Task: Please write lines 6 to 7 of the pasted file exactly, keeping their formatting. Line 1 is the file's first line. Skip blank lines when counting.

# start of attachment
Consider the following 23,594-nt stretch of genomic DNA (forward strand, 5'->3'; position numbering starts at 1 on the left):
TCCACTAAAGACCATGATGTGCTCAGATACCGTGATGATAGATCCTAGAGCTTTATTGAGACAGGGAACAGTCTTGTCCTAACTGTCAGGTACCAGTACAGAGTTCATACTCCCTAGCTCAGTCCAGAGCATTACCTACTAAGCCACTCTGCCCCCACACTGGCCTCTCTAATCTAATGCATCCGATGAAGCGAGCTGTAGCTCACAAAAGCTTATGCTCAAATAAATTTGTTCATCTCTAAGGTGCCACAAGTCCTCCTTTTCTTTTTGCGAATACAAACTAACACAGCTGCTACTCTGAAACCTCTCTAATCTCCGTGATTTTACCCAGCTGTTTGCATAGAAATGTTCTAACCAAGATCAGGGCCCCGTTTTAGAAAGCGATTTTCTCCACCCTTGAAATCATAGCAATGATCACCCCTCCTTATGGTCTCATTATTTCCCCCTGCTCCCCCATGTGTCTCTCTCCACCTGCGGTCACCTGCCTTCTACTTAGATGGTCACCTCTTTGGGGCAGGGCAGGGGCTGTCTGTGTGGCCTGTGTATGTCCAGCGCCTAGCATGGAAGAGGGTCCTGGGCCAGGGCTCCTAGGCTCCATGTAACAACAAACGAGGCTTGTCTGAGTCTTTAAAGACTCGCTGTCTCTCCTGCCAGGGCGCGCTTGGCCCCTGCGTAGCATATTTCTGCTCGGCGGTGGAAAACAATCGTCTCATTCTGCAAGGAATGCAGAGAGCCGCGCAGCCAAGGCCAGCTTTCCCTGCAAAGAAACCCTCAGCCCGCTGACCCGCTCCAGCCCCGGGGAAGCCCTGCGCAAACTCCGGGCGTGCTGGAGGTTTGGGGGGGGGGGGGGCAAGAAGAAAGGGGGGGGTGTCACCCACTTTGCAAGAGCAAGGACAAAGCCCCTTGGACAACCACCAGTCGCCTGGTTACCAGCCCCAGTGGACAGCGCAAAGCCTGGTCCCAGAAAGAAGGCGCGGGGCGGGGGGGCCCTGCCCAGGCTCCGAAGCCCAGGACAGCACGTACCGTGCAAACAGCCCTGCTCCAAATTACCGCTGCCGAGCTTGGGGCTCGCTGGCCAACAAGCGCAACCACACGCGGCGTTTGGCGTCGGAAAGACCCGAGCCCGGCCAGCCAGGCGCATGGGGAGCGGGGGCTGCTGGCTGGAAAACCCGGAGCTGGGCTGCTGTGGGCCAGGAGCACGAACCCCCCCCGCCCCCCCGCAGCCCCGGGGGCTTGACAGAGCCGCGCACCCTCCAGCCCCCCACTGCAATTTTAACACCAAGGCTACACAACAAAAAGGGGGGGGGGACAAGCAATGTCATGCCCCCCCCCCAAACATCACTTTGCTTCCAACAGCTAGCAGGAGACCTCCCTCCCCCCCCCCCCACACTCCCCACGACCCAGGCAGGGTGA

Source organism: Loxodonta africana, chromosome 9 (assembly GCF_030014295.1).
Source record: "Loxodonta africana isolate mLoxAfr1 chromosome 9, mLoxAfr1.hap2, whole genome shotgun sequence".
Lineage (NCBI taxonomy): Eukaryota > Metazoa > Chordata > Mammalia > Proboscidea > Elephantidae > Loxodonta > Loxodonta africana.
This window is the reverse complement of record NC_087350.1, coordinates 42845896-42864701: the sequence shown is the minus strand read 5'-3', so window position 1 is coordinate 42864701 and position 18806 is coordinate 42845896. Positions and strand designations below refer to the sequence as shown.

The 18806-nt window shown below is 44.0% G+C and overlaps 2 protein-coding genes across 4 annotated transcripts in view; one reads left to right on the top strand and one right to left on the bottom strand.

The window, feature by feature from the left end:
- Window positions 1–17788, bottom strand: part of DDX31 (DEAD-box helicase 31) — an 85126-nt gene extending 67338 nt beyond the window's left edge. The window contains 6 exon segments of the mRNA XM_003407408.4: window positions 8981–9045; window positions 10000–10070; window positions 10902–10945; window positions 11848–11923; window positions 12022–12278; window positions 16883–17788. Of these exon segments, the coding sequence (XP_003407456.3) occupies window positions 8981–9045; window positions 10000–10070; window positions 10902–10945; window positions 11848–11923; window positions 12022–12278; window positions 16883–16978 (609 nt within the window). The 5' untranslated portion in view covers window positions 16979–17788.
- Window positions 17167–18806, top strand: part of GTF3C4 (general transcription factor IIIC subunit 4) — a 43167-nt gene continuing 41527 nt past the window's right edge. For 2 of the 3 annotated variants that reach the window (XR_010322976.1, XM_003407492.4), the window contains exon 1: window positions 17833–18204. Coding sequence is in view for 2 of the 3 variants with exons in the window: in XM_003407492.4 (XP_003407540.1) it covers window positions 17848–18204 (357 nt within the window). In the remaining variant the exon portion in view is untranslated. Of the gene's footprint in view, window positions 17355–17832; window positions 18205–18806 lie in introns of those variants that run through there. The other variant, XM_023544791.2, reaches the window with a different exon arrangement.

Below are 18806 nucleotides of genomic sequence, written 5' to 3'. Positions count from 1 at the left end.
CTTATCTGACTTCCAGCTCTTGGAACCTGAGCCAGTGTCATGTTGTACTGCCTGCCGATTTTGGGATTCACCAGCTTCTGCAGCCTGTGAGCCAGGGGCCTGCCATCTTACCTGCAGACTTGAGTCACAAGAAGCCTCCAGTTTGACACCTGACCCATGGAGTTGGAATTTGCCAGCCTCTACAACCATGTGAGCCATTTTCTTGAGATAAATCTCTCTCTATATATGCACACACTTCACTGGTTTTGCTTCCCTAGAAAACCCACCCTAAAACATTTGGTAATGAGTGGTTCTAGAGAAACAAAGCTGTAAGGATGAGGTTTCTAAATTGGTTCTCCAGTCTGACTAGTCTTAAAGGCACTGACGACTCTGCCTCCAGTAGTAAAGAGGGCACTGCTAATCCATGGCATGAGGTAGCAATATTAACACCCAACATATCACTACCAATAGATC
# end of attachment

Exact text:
This window is the reverse complement of record NC_087350.1, coordinates 42845896-42864701: the sequence shown is the minus strand read 5'-3', so window position 1 is coordinate 42864701 and position 18806 is coordinate 42845896. Positions and strand designations below refer to the sequence as shown.

The 18806-nt window shown below is 44.0% G+C and overlaps 2 protein-coding genes across 4 annotated transcripts in view; one reads left to right on the top strand and one right to left on the bottom strand.